Young Mildred’s Bad Day

Preface

This episode of Verity was written on January 17, 2017. By then I had realized that I could show Ada and Millie’s love develop as they shared their life stories with each other, and here Millie is around 12 years old like Ada was on her own bad day. I specifically chose that age because it is around the time that a person can begin to transition into what developmental psychologist Robert Kegan calls the Socialized Mind. That transition is the hallmark of the adolescent struggle, as a young person tears down their old self-focused yet developmentally appropriate world view in order to rebuild it into an ability to “see” their peers’ wants and needs as truly real and equal phenomena to their own. During Ada’s parallel story, Mrs Noble briefly thinks back to her daughter’s previous developmental transitions, which are more thoroughly described by Piaget than Kegan. I know far less about Piaget.

It was not clear in my first brief glimpses of Verity that it was a story of psychological development. Growth, yes, but even though adult developmental psychology is one of my great obsessions, the ties are far more direct than I was at first able to see. Specifically, Verity is about Mildred’s transition from a conventional to a post-conventional Ethics of Care, as per Carol Gilligan. I’m sure that I’m getting aspects of it wrong, because I really don’t know what a post-conventional Ethics of Care feels like. However, I do believe that I’m in the process of making a transition similar to Mildred’s, and I don’t believe I’m alone in attempting such a transition at this time in human history. There’s just something in the air.

Briefly, I believe we are entering an era no less momentous than the early Renaissance. Eric McLuhan said as much, many years ago. Only this change feels perhaps more like a Reawakening or quite simply an Awakening of sorts, though of course that might just be a prelude to the real thing. As of yet, and I suspect for decades to come, there is nothing obvious happening. But it’s there, hanging in the air. Countless people across the internet are writing about aspects of it from their own unique perspective, explaining their own glimpses into it. A number of people I know or have met are doing surprisingly similar growth work in their lives, and I think that whatever is happening is exactly about growth and the mechanics or dynamics of change itself. But that’s all I know. Actually I don’t even know it, I just feel it. And yet it’s there, for sure, just hanging in the air.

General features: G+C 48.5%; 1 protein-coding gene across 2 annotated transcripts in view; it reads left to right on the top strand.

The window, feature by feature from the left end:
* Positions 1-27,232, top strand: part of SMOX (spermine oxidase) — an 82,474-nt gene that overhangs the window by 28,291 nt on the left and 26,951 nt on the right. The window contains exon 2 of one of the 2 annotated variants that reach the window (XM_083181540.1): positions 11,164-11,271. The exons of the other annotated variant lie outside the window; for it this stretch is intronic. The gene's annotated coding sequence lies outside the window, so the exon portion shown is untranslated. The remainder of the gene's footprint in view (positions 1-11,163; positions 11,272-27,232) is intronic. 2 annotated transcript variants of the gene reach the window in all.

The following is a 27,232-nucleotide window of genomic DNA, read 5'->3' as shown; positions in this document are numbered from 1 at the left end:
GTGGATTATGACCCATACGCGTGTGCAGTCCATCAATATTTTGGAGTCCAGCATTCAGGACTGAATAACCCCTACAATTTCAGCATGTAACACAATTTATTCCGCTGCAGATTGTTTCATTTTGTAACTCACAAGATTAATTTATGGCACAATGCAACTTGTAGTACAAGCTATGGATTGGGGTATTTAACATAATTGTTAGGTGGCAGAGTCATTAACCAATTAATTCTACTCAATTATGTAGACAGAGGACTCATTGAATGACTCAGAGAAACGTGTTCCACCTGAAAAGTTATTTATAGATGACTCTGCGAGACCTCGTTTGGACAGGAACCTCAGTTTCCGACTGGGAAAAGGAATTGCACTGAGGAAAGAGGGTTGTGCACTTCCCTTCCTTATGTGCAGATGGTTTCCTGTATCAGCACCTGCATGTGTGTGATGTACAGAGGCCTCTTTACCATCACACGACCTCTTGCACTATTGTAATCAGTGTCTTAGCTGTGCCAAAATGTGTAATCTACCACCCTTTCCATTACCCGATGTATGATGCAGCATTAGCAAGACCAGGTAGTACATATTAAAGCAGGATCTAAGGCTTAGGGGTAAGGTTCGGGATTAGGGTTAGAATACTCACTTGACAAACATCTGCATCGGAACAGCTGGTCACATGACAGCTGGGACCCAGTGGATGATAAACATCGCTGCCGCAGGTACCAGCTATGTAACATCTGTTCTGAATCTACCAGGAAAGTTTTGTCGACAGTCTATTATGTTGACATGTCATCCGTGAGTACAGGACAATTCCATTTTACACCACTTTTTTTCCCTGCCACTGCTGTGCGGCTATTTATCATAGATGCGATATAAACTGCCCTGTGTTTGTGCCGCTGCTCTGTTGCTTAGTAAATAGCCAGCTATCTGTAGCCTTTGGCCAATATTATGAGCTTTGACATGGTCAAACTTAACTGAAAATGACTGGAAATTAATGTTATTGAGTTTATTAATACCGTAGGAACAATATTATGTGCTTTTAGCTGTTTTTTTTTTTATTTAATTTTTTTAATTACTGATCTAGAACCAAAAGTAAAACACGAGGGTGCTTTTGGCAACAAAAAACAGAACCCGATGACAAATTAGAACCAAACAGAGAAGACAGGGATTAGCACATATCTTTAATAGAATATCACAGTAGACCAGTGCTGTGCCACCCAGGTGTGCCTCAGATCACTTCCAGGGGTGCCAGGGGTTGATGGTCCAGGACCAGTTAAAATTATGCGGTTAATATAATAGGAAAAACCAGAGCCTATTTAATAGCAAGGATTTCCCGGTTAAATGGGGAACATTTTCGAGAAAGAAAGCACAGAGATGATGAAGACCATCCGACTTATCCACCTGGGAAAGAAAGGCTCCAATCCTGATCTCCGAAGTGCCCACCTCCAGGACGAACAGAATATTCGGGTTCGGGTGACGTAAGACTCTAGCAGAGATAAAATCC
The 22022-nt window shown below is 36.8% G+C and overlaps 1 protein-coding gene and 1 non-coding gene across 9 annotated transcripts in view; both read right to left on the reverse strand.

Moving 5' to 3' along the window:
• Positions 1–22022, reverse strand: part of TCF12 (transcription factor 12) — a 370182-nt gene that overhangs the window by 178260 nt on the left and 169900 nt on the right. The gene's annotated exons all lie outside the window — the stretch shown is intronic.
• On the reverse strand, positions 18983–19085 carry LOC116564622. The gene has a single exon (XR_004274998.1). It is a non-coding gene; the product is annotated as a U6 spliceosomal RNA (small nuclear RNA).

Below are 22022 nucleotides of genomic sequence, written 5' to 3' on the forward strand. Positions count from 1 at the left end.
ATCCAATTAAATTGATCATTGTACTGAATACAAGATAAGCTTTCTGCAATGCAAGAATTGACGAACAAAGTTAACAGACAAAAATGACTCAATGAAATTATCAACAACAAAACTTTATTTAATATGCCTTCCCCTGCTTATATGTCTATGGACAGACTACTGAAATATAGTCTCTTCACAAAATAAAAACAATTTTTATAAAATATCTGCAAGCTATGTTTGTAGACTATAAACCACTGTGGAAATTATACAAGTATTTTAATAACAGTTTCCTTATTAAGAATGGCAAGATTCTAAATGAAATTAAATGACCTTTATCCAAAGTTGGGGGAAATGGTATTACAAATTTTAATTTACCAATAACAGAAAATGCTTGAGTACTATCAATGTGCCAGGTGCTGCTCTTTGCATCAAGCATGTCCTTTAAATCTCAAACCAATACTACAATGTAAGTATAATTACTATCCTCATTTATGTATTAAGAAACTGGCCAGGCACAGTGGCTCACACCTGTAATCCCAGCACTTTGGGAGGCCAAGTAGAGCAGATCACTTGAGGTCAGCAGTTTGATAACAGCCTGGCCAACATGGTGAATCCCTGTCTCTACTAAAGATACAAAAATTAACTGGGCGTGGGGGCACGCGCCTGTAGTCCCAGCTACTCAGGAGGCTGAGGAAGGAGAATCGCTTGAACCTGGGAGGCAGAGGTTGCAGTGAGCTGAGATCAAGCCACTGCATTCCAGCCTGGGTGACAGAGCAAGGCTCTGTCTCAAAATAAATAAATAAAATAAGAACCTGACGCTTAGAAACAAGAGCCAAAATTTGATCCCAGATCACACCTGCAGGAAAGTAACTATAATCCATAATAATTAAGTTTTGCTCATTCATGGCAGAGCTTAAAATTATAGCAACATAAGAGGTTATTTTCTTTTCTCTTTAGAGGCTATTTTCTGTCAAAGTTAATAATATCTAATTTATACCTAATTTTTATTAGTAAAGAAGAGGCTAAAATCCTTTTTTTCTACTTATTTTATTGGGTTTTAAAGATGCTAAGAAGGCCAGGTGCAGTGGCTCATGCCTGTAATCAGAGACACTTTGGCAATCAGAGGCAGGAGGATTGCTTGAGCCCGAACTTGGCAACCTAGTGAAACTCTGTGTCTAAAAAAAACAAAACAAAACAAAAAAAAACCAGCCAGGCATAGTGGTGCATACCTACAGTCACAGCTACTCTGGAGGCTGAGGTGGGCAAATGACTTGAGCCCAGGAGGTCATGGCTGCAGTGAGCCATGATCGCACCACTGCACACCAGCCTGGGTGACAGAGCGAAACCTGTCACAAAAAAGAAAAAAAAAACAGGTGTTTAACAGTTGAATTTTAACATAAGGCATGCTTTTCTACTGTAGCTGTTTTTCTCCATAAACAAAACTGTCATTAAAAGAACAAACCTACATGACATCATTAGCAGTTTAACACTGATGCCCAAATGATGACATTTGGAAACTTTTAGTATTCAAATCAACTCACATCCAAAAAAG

But I digress. I didn’t even read Gilligan’s treatise on an Ethics of Care, In a Different Voice, until I had already worked out the overall arc of Verity and written a number of scenes. I had meant to get around to reading it ever since my wife’s mention of it many years before, but, egotistically, I assumed it wouldn’t hold any discoveries relevant to my own life and personal growth because it is ostensibly about women’s ethics. Though entirely understandable, and given its theme and its place in feminist history I have no right let alone desire to offer any real criticism, I think Gilligan got it wrong in presenting an Ethics of Care as a uniquely feminine world view, because every word of In a Different Voice spoke directly to me and my life.